News & Resources

When is an Appeal Too Late?

By Amar Raval February 26, 2019 Posted in Blog

At Berg Plummer Johnson & Raval, we often get involved in our clients’ cases at an early stage. The following highlights the risks of waiting too long to get a lawyer involved in your disability claim.

On February 20, the First Court of Appeals issued an opinion that changes the way many disability appeal deadlines are calculated. In Fortier v. Hartford Life & Accident Ins. Co., __F.3d__, 2019 WL 697989 (1st Cir. Feb. 20, 2019), the Court held that the 180-day time limit to appeal an adverse benefit determination began to run from the date of the notice of the determination, not the date the benefits would be terminated. Here’s how the Court reached its conclusion.

Ms. Fortier received long-term disability benefits under a group disability plan insured by Hartford Life & Accident Insurance Company. The policy provided a limited 24 month period of benefits for disabilities caused by mental illness. Hartford approved Fortier’s LTD claim. In September 2011, it advised that her benefits would terminate in the future on November 1, 2011 due to the policy’s limited pay period for disabilities caused by mental illness. Fortier hired a lawyer who filed an appeal on her behalf. The appeal was approved, and Hartford reinstated her benefits. But in a letter dated July 13, 2013, Hartford again advised that it would terminate her claim due to the same limited disability provision. Now benefits would terminate after September 12, 2013.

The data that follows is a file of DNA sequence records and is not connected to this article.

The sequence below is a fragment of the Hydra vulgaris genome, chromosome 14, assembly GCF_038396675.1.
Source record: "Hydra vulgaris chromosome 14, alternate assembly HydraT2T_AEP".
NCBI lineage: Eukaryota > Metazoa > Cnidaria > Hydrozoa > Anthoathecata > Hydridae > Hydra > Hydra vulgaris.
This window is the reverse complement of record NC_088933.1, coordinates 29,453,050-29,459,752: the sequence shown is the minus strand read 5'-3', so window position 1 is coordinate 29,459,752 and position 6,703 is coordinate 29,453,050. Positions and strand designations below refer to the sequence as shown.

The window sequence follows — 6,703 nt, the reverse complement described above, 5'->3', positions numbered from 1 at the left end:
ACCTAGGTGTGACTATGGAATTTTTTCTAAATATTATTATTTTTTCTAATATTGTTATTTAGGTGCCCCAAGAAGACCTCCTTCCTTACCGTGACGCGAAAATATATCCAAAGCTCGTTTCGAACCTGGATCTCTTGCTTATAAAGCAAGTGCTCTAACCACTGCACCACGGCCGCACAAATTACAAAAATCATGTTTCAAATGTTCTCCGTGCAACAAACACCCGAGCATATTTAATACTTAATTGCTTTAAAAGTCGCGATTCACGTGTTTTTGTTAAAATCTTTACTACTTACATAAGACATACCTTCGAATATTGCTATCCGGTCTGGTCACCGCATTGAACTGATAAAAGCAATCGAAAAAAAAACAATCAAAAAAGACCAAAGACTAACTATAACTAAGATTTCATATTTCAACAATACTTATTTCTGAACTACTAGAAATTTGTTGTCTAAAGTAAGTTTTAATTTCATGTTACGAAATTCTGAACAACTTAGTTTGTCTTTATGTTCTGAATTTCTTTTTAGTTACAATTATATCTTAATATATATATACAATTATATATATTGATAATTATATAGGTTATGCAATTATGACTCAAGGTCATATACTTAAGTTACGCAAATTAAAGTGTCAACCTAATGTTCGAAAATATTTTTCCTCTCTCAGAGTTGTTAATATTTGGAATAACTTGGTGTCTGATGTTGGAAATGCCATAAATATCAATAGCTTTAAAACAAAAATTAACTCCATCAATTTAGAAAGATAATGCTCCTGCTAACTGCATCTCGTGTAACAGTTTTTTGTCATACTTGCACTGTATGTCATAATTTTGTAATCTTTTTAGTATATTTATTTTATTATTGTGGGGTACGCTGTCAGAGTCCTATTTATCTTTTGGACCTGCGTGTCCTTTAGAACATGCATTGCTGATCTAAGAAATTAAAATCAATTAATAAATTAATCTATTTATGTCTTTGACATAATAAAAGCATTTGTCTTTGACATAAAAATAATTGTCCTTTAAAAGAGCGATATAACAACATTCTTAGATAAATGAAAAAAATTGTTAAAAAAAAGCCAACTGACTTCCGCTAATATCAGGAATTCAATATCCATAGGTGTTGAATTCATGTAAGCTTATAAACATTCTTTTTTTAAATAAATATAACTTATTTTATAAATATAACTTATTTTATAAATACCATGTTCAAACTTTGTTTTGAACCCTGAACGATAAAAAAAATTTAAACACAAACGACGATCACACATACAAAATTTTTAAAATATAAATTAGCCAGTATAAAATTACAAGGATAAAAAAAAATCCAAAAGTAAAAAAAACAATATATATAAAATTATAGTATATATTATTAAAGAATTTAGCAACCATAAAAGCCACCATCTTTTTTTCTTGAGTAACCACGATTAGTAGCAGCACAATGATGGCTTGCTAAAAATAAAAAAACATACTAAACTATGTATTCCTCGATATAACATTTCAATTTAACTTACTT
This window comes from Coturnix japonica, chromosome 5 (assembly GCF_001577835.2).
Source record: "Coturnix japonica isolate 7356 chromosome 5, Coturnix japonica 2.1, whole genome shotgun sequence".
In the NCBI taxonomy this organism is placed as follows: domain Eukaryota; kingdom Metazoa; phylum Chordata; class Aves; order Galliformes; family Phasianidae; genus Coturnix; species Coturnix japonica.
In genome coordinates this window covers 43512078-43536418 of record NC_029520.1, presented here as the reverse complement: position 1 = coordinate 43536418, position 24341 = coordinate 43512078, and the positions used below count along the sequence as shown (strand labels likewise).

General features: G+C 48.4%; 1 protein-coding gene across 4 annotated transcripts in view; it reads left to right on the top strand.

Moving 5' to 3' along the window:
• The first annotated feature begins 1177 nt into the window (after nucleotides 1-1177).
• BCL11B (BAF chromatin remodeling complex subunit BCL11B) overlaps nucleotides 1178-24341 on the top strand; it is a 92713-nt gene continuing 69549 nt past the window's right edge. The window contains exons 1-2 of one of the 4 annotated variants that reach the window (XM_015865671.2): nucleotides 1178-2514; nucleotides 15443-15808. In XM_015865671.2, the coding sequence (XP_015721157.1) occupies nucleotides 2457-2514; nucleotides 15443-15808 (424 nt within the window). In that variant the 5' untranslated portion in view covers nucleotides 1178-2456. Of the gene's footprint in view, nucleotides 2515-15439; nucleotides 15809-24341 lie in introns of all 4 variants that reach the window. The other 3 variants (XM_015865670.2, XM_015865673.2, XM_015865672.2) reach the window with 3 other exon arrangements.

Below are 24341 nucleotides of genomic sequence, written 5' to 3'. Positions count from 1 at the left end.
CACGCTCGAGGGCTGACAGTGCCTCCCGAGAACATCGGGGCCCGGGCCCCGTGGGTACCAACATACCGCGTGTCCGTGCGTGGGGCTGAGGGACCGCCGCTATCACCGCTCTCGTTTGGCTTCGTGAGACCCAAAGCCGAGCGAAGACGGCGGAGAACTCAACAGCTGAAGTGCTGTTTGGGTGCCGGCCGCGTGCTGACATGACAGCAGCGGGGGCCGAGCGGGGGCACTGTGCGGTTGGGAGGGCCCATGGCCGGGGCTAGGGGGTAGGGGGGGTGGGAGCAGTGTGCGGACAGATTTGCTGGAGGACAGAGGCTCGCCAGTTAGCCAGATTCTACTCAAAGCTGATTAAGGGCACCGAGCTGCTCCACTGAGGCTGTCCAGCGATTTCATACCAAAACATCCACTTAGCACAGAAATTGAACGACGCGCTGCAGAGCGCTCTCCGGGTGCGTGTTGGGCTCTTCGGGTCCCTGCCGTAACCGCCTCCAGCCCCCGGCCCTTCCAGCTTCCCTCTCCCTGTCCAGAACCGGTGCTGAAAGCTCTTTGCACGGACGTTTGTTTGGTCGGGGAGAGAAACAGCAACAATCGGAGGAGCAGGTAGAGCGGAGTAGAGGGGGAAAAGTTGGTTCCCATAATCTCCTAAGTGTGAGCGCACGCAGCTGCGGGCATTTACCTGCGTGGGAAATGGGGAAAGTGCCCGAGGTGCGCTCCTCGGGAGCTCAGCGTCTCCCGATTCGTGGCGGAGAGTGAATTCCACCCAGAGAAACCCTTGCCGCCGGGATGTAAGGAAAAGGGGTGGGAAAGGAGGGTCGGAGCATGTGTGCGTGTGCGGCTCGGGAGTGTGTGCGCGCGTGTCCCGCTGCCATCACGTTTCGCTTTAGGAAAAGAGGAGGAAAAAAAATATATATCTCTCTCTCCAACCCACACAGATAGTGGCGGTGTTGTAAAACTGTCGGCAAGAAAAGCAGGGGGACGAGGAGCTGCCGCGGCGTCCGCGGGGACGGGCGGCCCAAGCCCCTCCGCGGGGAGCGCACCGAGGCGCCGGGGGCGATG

Fortier did not appeal within 180 days, although she sent an appeal letter 2 months after the deadline. Hartford decided that the appeal was too late and refused to review it. Fortier filed suit, and Hartford argued that Fortier’s claims should be dismissed because she failed to timely appeal. Fortier responded that the 180 day appeal deadline should run from the date of the termination of benefits, not from the date of notice. The First Circuit disagreed, ruling that the 180-day time limit to appeal an adverse benefit determination starts from the date notice is given. The court also explained that nothing in the ERISA regulations is undermined by insurance companies applying deadlines strictly against claimants.

What’s the takeaway lesson? Don’t rely only on the date that the insurance company tells you benefits will terminate. You may have to appeal even before that termination takes effect. ERISA is full of potholes for the unwary. 

Contact a Houston Disability Insurance Lawyer Today

If you have had your legitimate disability insurance claim wrongfully denied by an insurer, undervalued, or unreasonably delayed, then it’s important to get in touch with an experienced Texas disability insurance attorney here at Berg Plummer Johnson & Raval, LLP for assistance.  With the aid of a qualified attorney, you can effectively and timely appeal the denial of benefits.

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